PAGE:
Investigations by Cameroonian authorities on the identity of a would-be suicide bomber arrested in Cameroon last week has shown that she is not one of the 219 abducted Chibok schoolgirls.
Cameroonian authorities released the identities of the self-confessed bomber, Aissatou Musa, and her accomplice, Mamma Sali, to Nigerian security agencies and a delegation sent to Yaoundé by the Federal Government.
The Cameroonian authorities, after debriefing and profiling the two girls, disclosed their findings to the Nigerian security agencies and the delegation to Yaoundé, adding that the two girls have no Western education.
“Available information as regards the acclaimed Chibok girl indicated as follows: Aissatou Musa, who claimed to be one of the Chibok girls, is the daughter of Musa Bladi and Fanta (mother) of Mandara ethnic group,” the authorities declared.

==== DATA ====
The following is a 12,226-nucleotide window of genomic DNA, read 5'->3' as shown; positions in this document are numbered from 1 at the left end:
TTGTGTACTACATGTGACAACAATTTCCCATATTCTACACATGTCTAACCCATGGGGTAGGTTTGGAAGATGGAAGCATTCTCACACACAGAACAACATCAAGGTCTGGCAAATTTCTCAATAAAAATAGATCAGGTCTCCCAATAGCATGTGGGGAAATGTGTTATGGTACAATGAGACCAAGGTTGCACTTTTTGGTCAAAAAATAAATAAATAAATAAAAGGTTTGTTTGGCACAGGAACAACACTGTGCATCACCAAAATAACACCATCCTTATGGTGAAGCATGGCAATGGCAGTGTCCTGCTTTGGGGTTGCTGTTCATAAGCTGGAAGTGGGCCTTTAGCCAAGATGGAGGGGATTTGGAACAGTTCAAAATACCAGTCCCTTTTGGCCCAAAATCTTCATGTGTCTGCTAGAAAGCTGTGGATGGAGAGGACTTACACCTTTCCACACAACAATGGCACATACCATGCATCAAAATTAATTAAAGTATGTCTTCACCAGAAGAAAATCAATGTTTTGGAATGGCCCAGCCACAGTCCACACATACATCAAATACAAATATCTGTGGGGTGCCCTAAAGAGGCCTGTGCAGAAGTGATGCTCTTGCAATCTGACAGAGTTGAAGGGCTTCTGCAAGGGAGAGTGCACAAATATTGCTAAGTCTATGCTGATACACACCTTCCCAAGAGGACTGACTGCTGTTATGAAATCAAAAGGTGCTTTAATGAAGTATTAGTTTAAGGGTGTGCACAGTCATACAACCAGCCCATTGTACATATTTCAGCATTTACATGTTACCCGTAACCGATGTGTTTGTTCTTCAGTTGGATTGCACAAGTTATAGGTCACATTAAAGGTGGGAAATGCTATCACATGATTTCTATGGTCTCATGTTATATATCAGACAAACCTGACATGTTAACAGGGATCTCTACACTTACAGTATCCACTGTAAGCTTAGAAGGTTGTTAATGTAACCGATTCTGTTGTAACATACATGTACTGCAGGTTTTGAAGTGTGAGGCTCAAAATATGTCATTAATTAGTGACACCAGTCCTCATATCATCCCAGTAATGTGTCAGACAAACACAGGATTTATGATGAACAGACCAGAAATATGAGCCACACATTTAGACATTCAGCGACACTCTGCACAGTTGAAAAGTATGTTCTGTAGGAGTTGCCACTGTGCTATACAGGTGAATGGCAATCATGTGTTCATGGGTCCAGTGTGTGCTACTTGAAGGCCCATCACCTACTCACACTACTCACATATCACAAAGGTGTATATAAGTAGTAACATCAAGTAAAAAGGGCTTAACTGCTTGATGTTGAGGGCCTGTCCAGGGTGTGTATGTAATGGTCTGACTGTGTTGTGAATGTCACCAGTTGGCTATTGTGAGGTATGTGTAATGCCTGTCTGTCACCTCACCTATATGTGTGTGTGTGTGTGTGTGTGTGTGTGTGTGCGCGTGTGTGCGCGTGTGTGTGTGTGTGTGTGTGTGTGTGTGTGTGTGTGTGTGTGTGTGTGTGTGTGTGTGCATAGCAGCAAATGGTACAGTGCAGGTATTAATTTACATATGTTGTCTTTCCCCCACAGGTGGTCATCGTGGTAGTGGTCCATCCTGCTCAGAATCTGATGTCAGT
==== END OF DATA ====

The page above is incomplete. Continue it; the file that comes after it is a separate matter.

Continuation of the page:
“The second girl is Mamma Sali. She is the daughter of Sali Chetima and Hajiya Bintou of Kanuri tribe.”
“Both hailed from Bama and speak in Mandara, Hausa and Kanuri. They have never been to Western school, except Koranic schools. They have no relationship with the 219 Chibok girls.”
Cameroonian health authorities had begun treatment on the arrested suicide bomber who claimed to be one of the 219 missing Chibok Girls found to be heavily drugged and bore several injuries on her body.
The girl’s health condition delayed her movement to the far north regional capital of Cameroon, Maroua, as earlier planned.
Nigerian authorities promptly decided to forward the pictures of the suspected bomber to the Murtala Mohammed Foundation for verification by interested Chibok community stakeholders and sent a delegation to Cameroon.
Pictures of the arrested suspected girls indicate that the confessed Chibok girl was likely a minor, between ages nine to 12 years while her accomplice was about 30 years or more.
The Nigerian delegation to ascertain the identity of the would-be suicide bomber was led by Minister of Women Affairs, Hajiya Aisha Jumai.